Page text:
The best recordings of JS Bach's The Well-Tempered Clavier

Kate Bolton-Porciatti travels through all the major and minor keys on her journey to find the finest recordings of Bach’s extensive sets of preludes and fugues for solo keyboard

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The best recordings of JS Bach's The Well-Tempered Clavier
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Bach’s collection of 48 Preludes and Fugues in all the major and minor keys has long been a bible for keyboard players, and was the inspiration for similar sets by Busoni, Chopin, Rachmaninov and Shostakovich, among others. Bach’s decision to explore music in all the keys had, in turn, been motivated by his predecessors – notably JKF Fischer, from whose Ariadne musica Bach borrowed and developed several themes.

Written ‘for the use and profit of musical youth’, the first of the two books of the ‘48’ appeared in 1722, the second following some 20 years later – a period when Bach played an active role in the development of various keyboard instruments. There is no easy answer to the question of which type of instrument is most suitable for these works. Bach, ever practical, would no doubt have played them on the range of keyboards available to him: clavichord, harpsichord or even organ.

 

 

The best recording

András Schiff (piano) (2012)
ECM New Series  476 4827

András Schiff’s two versions of the ‘48’ remain timeless classics. The first, a Decca recording from the 1980s, is poised and lyrical, if occasionally verging on the self-indulgent; the later, 2012 version on ECM would be my desert island choice. Schiff’s mature vision is more abstract, less sentimental: as such, we hear Bach’s music distilled to its essence, rather than the pianist’s personality.

Informed by the spikier sound of the harpsichord, Schiff avoids the temptation to smudge Bach’s textures with the piano’s sustaining pedal. Instead, thanks to his impeccable technique and instinctive grasp of the music’s architecture, he floats the sound, spinning cantabile melodies with the fingers alone (and with a little help from ECM’s glossy recording). Contrapuntal lines are sharply etched, so that even the most highly wrought fugues sound transparent as cut glass.

Schiff is unrivalled in his ability to delineate voice parts with subtle weighting and a conversational interplay that ranges from spirited repartee to reflective discourse. Discernible, too, is his synaesthetic perception of keys: A minor he sees ‘as red as blood’; D major as brassy gold; C major is the white of innocence; B minor is black, the colour of death. These readings span the gamut of human experience, from the exuberance of youth to the introspection of old age.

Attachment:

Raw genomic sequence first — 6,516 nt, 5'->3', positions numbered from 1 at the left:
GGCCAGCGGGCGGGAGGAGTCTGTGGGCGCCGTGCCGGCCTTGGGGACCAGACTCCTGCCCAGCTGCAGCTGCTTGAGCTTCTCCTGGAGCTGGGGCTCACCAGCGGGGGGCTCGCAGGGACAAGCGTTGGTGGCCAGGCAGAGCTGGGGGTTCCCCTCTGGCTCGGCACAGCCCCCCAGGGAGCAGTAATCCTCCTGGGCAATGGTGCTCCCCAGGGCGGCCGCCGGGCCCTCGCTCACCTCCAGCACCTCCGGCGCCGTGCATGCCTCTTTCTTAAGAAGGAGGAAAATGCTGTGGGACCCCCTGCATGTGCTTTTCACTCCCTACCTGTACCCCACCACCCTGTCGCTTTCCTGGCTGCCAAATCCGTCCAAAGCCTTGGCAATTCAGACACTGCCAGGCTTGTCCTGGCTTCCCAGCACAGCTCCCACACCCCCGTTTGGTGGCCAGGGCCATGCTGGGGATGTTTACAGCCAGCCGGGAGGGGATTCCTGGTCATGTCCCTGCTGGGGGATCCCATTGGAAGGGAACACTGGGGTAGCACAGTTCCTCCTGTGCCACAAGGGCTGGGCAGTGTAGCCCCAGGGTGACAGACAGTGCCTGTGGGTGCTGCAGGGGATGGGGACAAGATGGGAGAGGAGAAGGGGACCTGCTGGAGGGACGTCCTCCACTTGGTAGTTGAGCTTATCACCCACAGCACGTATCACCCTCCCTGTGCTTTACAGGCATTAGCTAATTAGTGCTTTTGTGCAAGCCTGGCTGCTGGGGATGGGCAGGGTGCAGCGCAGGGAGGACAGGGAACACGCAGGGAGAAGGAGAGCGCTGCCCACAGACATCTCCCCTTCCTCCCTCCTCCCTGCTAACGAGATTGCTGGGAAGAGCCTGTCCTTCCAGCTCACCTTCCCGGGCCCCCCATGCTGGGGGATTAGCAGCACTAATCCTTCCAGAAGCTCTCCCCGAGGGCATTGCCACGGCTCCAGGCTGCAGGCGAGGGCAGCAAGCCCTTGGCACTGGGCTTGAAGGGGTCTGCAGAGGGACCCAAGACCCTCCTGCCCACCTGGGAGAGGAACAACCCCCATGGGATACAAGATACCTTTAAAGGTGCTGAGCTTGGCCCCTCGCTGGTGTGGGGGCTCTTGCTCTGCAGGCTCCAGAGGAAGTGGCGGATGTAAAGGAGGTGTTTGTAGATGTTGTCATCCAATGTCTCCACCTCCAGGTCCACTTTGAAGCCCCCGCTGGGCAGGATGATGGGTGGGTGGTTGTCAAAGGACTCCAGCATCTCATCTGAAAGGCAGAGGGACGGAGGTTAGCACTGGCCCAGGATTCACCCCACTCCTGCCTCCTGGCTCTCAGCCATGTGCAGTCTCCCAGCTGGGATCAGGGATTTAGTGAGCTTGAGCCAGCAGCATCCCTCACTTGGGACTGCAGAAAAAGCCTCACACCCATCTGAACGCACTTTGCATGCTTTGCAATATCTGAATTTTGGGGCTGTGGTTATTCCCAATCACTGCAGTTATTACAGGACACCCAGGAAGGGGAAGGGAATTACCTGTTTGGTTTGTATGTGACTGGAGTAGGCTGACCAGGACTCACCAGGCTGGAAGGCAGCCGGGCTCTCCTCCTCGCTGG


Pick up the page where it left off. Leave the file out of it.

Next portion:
Three more great recordings

Edwin Fischer (piano) (1933-36)
Documents 231784

Among the most charismatic classic accounts from yesteryear are Glenn Gould’s (brilliant, if manic) and Richter’s (expansive and lyrical), but my definitive choice would be Swiss pianist Edwin Fischer, who made the first complete recording in the mid-1930s. It remains a landmark.

Poetic and thoughtful, Fischer is one of the most intuitive of Bach interpreters: tempos are beautifully judged – never too lugubrious nor too frenzied – and he eschews the anachronistic tendency for those grandiose, Romantic gestures that mar many early performances.

The recorded sound may not compare with recent versions, but this remastering reveals a luminous tone and transparent, cleanly articulated counterpoint. If you’re after a note-perfect reading, this may not suit; but for the humility and humanity of his musicianship, Fischer is unimpeachable.

 

 

Angela Hewitt (piano) (2008)
Hyperion CDA67741/4

Of the more recent piano versions, I’d be loath to lose Peter Hill’s honest, warmly coloured performances, but Angela Hewitt wins the day with her second recording from 2008. In contrast to her straight-laced earlier accounts, these mature readings are pliant and free, their liberal use of rhetorical gestures and rubato informed by Baroque harpsichord technique.

Her Fazioli piano is lighter and leaner than the Steinway of the previous version, its specially adapted action lending clarity. Hewitt is at her best in the dance-inspired pieces, which she plays with balletic grace; there’s never any hint of heaviness or pummelling here. My one caveat is that her microscopic attention to detail is sometimes just too finicky.  

 

 

Gustav Leonhardt (harpsichord) (1989)
Deutsche Harmonia Mundi 886 919 53072

For period-instrument performances, leave shelf space in the library for Robert Levin’s intelligent readings on the type of keyboard instruments Bach himself would have known: the delicate clavichord, one- and two-manual harpsichords, organ and fortepiano – all of which reveal the glorious palette of colours, timbres and temperaments available to the composer.

For a budget option, harpsichordist Luc Beauséjour’s accounts on Naxos are vital and historically informed. Ultimately, though, I’d opt for Gustav Leonhardt, whose noble playing on an equally noble Rückers harpsichord stands as a classic. Leonhardt plumbs the depths of these works, both as a musician and as a scholar, and by the time he made this 1989 recording, they flowed from him as naturally as blood through his veins. Blissfully free of mannerisms or intrusive eccentricities, his readings are seigneurial.

 

 

And one to avoid…

Though a masterful pianist, Daniel Barenboim disappoints with this 2006 Warner Classics recording of the ‘48’. With their excessive use of the sustaining pedal, wide dynamic range, rubato and other obtrusive mannerisms, Barenboim’s readings sound more like Mendelssohn or Schumann than Bach. They will only appeal if you don’t mind Baroque music blurred through a soft-focus and rather sentimental lens.

 

This article first appeared in the August 2017 issue of BBC Music Magazine.

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